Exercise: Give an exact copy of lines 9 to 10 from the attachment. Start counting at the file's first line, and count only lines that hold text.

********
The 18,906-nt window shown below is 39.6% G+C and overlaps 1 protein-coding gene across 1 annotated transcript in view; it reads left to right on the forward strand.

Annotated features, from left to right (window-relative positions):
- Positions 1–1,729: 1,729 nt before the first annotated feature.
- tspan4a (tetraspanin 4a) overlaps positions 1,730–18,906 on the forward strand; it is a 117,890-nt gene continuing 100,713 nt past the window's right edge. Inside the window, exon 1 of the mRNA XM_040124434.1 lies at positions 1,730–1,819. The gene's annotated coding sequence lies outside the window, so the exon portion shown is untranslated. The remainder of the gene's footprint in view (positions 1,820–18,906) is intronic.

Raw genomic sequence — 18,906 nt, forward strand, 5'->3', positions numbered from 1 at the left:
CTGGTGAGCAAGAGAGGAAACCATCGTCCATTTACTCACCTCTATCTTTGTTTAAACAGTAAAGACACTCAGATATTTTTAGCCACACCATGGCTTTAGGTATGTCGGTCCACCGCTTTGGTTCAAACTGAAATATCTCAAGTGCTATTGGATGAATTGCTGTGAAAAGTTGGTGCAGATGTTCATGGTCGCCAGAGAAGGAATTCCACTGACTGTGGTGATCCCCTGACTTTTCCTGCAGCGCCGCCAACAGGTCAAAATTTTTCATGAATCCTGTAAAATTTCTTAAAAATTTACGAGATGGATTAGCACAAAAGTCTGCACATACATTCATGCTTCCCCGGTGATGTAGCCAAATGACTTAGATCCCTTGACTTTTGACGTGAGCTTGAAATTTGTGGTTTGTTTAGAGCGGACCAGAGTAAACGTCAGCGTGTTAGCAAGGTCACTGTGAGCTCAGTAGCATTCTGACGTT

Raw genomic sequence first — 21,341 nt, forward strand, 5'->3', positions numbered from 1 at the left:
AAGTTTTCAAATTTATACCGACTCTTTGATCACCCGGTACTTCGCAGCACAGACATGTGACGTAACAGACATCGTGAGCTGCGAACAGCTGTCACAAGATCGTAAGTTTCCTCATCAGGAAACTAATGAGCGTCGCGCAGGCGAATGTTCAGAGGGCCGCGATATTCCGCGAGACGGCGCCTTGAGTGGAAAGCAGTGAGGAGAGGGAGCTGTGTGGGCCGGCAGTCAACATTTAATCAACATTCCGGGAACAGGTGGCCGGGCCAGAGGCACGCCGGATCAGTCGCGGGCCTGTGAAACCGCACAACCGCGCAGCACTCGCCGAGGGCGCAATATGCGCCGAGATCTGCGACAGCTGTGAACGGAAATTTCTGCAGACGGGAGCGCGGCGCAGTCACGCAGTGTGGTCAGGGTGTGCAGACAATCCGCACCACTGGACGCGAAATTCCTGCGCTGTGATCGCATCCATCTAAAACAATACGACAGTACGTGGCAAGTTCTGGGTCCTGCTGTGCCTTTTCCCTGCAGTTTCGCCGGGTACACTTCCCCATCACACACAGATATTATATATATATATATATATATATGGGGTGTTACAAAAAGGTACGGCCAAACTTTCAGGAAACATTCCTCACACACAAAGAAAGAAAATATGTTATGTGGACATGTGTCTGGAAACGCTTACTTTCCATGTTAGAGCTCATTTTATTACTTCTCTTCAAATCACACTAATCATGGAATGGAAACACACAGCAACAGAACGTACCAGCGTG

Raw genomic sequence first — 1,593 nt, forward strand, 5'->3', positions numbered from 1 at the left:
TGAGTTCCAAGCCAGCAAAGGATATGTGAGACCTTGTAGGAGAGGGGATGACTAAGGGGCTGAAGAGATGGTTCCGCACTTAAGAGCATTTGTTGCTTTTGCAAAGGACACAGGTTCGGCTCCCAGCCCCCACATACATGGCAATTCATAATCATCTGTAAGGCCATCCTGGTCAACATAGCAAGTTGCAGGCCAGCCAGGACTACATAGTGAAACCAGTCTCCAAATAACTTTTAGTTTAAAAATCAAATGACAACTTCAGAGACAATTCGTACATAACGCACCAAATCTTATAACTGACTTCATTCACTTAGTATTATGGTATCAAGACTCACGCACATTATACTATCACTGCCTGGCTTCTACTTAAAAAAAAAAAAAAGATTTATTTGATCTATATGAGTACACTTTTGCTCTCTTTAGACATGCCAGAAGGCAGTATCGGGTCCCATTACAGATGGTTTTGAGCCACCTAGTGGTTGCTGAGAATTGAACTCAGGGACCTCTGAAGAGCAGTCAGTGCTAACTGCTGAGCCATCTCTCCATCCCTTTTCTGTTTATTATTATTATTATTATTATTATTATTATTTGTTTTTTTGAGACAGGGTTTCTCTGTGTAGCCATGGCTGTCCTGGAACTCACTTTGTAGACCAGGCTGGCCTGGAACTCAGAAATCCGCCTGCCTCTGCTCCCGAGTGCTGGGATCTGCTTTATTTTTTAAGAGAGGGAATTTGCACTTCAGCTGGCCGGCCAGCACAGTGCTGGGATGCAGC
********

Raw genomic sequence first — 1,593 nt, forward strand, 5'->3', positions numbered from 1 at the left:
TGAGTTCCAAGCCAGCAAAGGATATGTGAGACCTTGTAGGAGAGGGGATGACTAAGGGGCTGAAGAGATGGTTCCGCACTTAAGAGCATTTGTTGCTTTTGCAAAGGACACAGGTTCGGCTCCCAGCCCCCACATACATGGCAATTCATAATCATCTGTAAGGCCATCCTGGTCAACATAGCAAGTTGCAGGCCAGCCAGGACTACATAGTGAAACCAGTCTCCAAATAACTTTTAGTTTAAAAATCAAATGACAACTTCAGAGACAATTCGTACATAACGCACCAAATCTTATAACTGACTTCATTCACTTAGTATTATGGTATCAAGACTCACGCACATTATACTATCACTGCCTGGCTTCTACTTAAAAAAAAAAAAAAGATTTATTTGATCTATATGAGTACACTTTTGCTCTCTTTAGACATGCCAGAAGGCAGTATCGGGTCCCATTACAGATGGTTTTGAGCCACCTAGTGGTTGCTGAGAATTGAACTCAGGGACCTCTGAAGAGCAGTCAGTGCTAACTGCTGAGCCATCTCTCCATCCCTTTTCTGTTTATTATTATTATTATTATTATTATTATTATTTGTTTTTTTGAGACAGGGTTTCTCTGTGTAGCCATGGCTGTCCTGGAACTCACTTTGTAGACCAGGCTGGCCTGGAACTCAGAAATCCGCCTGCCTCTGCTCCCGAGTGCTGGGATCTGCTTTATTTTTTAAGAGAGGGAATTTGCACTTCAGCTGGCCGGCCAGCACAGTGCTGGGATGCAGC